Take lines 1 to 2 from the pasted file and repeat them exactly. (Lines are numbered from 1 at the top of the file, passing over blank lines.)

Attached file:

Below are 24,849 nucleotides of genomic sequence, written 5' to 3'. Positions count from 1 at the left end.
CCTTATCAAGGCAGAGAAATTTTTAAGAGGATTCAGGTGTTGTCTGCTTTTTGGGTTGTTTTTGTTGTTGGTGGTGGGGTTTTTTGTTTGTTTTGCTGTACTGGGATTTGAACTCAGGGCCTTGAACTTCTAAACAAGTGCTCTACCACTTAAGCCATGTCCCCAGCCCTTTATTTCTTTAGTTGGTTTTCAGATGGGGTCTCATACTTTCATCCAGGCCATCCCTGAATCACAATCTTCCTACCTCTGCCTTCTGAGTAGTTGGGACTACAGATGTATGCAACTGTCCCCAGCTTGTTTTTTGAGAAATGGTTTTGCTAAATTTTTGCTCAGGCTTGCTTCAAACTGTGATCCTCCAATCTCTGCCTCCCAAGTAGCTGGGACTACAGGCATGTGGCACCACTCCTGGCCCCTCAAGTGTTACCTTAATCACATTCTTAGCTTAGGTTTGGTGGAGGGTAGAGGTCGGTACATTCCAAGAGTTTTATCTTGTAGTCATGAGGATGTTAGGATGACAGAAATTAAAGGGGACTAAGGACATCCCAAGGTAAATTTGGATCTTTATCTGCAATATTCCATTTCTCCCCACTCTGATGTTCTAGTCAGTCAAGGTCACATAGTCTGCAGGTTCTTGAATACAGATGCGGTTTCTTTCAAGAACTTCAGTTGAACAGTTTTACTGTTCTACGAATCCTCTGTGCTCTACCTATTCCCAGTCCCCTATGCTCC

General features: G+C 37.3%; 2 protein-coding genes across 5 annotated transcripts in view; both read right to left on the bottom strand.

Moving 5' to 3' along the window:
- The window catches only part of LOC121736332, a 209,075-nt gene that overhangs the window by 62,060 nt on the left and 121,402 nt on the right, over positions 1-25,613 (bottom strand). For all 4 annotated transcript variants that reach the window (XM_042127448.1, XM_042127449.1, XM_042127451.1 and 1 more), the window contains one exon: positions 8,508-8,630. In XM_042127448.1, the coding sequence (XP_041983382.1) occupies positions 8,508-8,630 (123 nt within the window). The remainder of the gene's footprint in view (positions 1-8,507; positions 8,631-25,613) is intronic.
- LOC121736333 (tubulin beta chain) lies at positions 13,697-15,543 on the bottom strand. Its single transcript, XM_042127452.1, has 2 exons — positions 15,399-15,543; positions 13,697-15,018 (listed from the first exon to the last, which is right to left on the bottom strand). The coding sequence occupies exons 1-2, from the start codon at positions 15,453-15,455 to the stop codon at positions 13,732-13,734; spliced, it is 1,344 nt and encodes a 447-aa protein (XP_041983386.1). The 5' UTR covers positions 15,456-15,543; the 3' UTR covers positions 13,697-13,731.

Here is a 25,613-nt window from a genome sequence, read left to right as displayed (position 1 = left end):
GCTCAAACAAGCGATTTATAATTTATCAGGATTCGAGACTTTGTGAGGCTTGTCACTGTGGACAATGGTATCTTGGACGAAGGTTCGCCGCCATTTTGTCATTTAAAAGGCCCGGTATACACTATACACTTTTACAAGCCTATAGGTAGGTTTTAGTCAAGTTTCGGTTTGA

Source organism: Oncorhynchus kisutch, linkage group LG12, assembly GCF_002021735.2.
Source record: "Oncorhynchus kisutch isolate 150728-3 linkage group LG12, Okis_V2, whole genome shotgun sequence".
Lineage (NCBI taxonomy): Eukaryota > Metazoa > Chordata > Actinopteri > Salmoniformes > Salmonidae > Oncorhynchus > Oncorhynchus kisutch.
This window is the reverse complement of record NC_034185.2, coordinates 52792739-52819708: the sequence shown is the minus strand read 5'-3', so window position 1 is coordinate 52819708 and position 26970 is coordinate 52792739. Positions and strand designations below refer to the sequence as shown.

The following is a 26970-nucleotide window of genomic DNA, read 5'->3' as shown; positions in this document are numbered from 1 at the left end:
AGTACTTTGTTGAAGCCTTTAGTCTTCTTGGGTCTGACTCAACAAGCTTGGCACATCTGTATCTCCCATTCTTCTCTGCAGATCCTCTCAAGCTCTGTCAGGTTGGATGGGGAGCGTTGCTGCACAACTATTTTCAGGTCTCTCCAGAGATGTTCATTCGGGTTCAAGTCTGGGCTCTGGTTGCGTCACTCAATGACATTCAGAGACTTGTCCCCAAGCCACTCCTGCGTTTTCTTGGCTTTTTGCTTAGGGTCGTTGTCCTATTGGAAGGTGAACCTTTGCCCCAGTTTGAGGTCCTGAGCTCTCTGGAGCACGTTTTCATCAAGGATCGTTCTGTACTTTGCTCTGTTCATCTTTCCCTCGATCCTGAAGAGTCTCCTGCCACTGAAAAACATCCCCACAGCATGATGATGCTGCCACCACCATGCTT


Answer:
Below are 24,849 nucleotides of genomic sequence, written 5' to 3'. Positions count from 1 at the left end.
CCTTATCAAGGCAGAGAAATTTTTAAGAGGATTCAGGTGTTGTCTGCTTTTTGGGTTGTTTTTGTTGTTGGTGGTGGGGTTTTTTGTTTGTTTTGCTGTACTGGGATTTGAACTCAGGGCCTTGAACTTCTAAACAAGTGCTCTACCACTTAAGCCATGTCCCCAGCCCTTTATTTCTTTAGTTGGTTTTCAGATGGGGTCTCATACTTTCATCCAGGCCATCCCTGAATCACAATCTTCCTACCTCTGCCTTCTGAGTAGTTGGGACTACAGATGTATGCAACTGTCCCCAGCTTGTTTTTTGAGAAATGGTTTTGCTAAATTTTTGCTCAGGCTTGCTTCAAACTGTGATCCTCCAATCTCTGCCTCCCAAGTAGCTGGGACTACAGGCATGTGGCACCACTCCTGGCCCCTCAAGTGTTACCTTAATCACATTCTTAGCTTAGGTTTGGTGGAGGGTAGAGGTCGGTACATTCCAAGAGTTTTATCTTGTAGTCATGAGGATGTTAGGATGACAGAAATTAAAGGGGACTAAGGACATCCCAAGGTAAATTTGGATCTTTATCTGCAATATTCCATTTCTCCCCACTCTGATGTTCTAGTCAGTCAAGGTCACATAGTCTGCAGGTTCTTGAATACAGATGCGGTTTCTTTCAAGAACTTCAGTTGAACAGTTTTACTGTTCTACGAATCCTCTGTGCTCTACCTATTCCCAGTCCCCTATGCTCC